LeMisérable wrote:im not mad, why should I be mad just because of you, your nothing, 1 in 7 billion, i mean dude
User avatar
jurgens
 
Posts: 8125
Joined: 2009 Jul 19, 15:33
Has thanked: 658 times
Been thanked: 419 times

Re: Johan CRUYFF | 1969-1974

Postby antihero » 2012 Sep 03, 20:31

I was talking pure stats-wise, not consistency-wise.
While I agree that Di Natale is inconsistent, his stats say the exact opposite - 94/92 SA/ST, condition 7.

The game might have changed, but football wasn't reinvented within the past 40 years. Look at today's Barca playing like 70's Ajax. (with a few tweaks here and there)
If we can't compare classic players to modern players, then by what standard are you rating classic players? Shouldn't we rate them based on the fact that they're in the same game as all the modern players?

antihero
 
Posts: 45
Joined: 2012 Mar 04, 20:59
Has thanked: 0 time
Been thanked: 0 time

Re: Johan CRUYFF | 1969-1974

Postby jurgens » 2012 Sep 03, 20:39

Football has totally been reinvented. You just can't compare them to currents players, you'd never seen anyone making 30 yard through balls like today in the 50's, just for an example. Real Classics are given leeway for their technical abilities or else people would go insane, for their time what they did technical wise should be rated within their own league so to say.

The greatest enemy of knowledge is not ignorance, it is the illusion of knowledge.

LeMisérable wrote:im not mad, why should I be mad just because of you, your nothing, 1 in 7 billion, i mean dude
User avatar
jurgens
 
Posts: 8125
Joined: 2009 Jul 19, 15:33
Has thanked: 658 times
Been thanked: 419 times

Re: Johan CRUYFF | 1969-1974

Postby Korinov » 2012 Sep 03, 20:51

The thing with Di Stefano's passing (as well as other players from his age) is that they tended to go a lot for the "shiny" pass rather than the "cold", effective one. That's why when you watch classic matches from the 50s, 60s and even the 60s, you see very skilled players missing passes that today would be considered easy. It's not just the evolution of materials (balls, boots, pitches), but also a trend of the past when classy footballers were supposed (and required by the crowds) to do 'flashy' things from time to time. There's a video in youtube showing the mess-ups of Brazil 1972, some of them are absolutely ridiculous and not what you would expect from players of such quality. Players that were just trying to play beautiful to impress the crowd.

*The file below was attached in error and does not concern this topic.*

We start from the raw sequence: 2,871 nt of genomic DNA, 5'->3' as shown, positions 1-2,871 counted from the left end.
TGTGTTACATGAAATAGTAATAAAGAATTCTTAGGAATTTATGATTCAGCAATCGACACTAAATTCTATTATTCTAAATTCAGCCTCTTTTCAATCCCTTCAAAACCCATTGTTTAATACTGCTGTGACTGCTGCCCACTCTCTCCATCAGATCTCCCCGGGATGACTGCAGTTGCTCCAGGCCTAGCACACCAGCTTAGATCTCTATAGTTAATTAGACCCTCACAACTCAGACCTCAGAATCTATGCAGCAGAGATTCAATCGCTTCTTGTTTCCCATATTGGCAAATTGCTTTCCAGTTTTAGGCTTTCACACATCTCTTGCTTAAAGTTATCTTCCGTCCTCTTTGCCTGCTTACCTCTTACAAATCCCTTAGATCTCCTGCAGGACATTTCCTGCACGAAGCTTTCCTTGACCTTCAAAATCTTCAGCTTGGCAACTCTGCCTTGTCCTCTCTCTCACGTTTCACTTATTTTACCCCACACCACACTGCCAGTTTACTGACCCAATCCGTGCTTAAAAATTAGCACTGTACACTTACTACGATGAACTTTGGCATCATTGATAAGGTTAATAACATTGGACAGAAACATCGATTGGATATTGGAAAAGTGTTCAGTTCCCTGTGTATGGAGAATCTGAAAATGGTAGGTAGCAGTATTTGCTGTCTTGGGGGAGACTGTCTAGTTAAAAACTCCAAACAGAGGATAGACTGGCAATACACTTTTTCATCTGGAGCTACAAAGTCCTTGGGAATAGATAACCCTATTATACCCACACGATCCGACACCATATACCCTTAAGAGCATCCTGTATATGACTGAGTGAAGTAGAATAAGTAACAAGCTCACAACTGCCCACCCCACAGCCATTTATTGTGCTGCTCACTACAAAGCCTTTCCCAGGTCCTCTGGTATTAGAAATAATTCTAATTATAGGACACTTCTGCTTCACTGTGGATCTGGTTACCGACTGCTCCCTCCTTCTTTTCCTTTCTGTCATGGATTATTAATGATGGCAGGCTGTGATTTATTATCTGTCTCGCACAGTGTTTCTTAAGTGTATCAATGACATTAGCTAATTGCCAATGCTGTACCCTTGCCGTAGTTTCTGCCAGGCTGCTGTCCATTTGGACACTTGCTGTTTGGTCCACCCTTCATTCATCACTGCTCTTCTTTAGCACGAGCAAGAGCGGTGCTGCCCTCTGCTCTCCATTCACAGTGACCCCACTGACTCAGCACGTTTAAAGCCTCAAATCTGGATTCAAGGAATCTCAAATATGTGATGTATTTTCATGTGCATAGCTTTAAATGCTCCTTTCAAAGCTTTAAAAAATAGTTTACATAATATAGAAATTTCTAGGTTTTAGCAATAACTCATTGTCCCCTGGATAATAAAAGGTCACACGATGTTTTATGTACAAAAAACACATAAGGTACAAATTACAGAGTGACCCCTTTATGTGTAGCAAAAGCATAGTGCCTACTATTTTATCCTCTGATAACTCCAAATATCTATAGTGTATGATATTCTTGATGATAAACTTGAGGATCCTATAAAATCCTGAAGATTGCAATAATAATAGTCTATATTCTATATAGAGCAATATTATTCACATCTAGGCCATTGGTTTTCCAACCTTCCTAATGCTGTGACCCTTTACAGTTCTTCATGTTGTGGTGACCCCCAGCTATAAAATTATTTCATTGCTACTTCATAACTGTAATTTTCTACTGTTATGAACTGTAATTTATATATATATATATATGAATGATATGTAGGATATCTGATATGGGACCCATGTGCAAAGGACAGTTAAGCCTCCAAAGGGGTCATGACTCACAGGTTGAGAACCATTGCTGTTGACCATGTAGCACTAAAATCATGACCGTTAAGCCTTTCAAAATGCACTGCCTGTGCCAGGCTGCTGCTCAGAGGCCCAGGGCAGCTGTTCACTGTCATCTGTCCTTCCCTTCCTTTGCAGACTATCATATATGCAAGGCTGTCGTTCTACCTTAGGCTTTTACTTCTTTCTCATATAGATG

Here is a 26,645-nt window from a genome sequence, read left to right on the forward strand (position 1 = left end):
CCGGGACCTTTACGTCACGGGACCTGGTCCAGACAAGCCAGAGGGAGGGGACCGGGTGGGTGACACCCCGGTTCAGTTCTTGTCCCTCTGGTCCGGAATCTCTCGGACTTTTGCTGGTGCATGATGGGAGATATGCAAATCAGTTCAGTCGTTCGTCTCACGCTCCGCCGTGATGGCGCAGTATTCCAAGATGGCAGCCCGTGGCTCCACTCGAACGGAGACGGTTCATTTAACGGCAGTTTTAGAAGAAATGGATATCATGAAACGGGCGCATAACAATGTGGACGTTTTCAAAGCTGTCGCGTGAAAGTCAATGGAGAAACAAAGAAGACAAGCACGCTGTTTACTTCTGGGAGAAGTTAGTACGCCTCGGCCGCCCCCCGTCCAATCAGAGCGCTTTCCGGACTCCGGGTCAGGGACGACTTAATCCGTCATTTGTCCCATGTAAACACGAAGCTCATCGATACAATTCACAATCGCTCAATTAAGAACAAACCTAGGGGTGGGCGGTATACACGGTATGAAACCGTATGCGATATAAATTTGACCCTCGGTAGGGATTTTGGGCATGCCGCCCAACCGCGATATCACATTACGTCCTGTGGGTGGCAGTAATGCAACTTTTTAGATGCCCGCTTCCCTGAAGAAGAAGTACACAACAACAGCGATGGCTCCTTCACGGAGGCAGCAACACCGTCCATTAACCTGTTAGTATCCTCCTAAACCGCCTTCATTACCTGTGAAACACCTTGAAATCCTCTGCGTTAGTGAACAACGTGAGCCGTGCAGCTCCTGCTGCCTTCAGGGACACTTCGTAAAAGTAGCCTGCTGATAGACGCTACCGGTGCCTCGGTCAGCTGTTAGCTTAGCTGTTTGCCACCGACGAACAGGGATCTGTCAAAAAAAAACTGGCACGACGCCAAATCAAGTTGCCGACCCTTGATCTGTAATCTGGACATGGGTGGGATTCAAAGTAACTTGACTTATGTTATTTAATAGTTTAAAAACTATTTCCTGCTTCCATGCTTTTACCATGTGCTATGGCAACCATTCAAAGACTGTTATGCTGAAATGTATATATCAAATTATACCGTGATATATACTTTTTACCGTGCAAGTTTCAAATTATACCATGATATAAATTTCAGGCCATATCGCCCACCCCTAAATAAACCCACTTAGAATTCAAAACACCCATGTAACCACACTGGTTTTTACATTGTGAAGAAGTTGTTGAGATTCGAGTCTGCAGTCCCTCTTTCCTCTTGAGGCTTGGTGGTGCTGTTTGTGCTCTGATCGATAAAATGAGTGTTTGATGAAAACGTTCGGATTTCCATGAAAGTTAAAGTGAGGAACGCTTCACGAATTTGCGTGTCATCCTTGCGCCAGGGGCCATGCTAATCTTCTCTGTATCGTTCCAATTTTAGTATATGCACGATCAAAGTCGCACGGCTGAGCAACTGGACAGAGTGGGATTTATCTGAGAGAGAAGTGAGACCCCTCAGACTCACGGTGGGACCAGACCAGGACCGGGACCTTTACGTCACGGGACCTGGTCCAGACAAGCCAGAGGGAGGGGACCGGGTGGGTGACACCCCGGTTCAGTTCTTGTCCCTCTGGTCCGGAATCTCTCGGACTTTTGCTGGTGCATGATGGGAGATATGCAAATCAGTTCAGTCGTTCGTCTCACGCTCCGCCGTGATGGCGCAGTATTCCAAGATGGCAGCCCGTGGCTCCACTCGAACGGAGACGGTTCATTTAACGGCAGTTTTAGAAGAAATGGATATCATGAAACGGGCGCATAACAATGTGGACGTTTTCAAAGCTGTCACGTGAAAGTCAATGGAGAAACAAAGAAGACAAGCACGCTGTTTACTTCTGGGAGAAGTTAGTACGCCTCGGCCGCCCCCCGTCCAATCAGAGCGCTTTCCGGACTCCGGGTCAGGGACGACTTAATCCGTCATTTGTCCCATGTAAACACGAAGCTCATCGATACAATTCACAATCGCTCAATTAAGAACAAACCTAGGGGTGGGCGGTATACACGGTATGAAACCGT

Today, fans just want their team to win (even if it's by wrongly called penalty in the 90th minute) and if a footballer starts playing 'flashy' he'll be labelled as an idiot (look at what happens each time CRonaldo does the 'espaldinha' thing) and his coach will probably skin him alive.

Image Korinov la Komadreja
Spoiler: show
jurgens wrote:korinov clearly jinxed atletico. jealous of their succes he struck with kind words laced with hispanic voodoo.
User avatar
Korinov
 
Posts: 3739
Joined: 2011 Aug 31, 20:50
Location: Weasel store
Has thanked: 94 times
Been thanked: 244 times

Re: Johan CRUYFF | 1969-1974

Postby antihero » 2012 Sep 03, 20:54

Then I can't see how we can have a classic section.
To establish a standard there always have to be enough players you can compare with each other.
There is very little footage from the past and no clear "eras" where you could say "In the 50's football was like this" and "In the 60's football was like that".
Football was never reinvented. There have been changes in style of play, trends, tactics, changes in rules, new player types, positions etc.
However, this shouldn't be taken into account when rating individual skill such as DA, first touch, shooting etc.

When I watch a game from the 80's, I see the same basic things I see in a today's match. It just looks different because they didn't have the technology that is used today in football broadcasting.

antihero
 
Posts: 45
Joined: 2012 Mar 04, 20:59
Has thanked: 0 time
Been thanked: 0 time

Re: Johan CRUYFF | 1969-1974

Postby Yazid » 2012 Sep 04, 12:15

Well sure in the 80s, football hasn't advanced that massively far from the 80s, but compared to the 60s, its a completely different game, that's why its easier to create maradona than di stefano. Even the rules have changed since the 60s, football is almost a different game.

Yazid
 
Posts: 837
Joined: 2011 Jan 16, 23:34
Has thanked: 6 times
Been thanked: 41 times

Re: Johan CRUYFF | 1969-1974

Postby reckless » 2012 Sep 27, 00:41

I don't think he deserves 97 dribble accuracy, that's too much. He wasn't as good as Michael Laudrup or Pierre Littbarski in dribbling. 94-95 max.

reckless
 
Posts: 138
Joined: 2010 Jul 25, 18:23
Has thanked: 0 time
Been thanked: 3 times

PreviousNext

Return to 70's

Who is online

Users browsing this forum: No registered users and 2 guests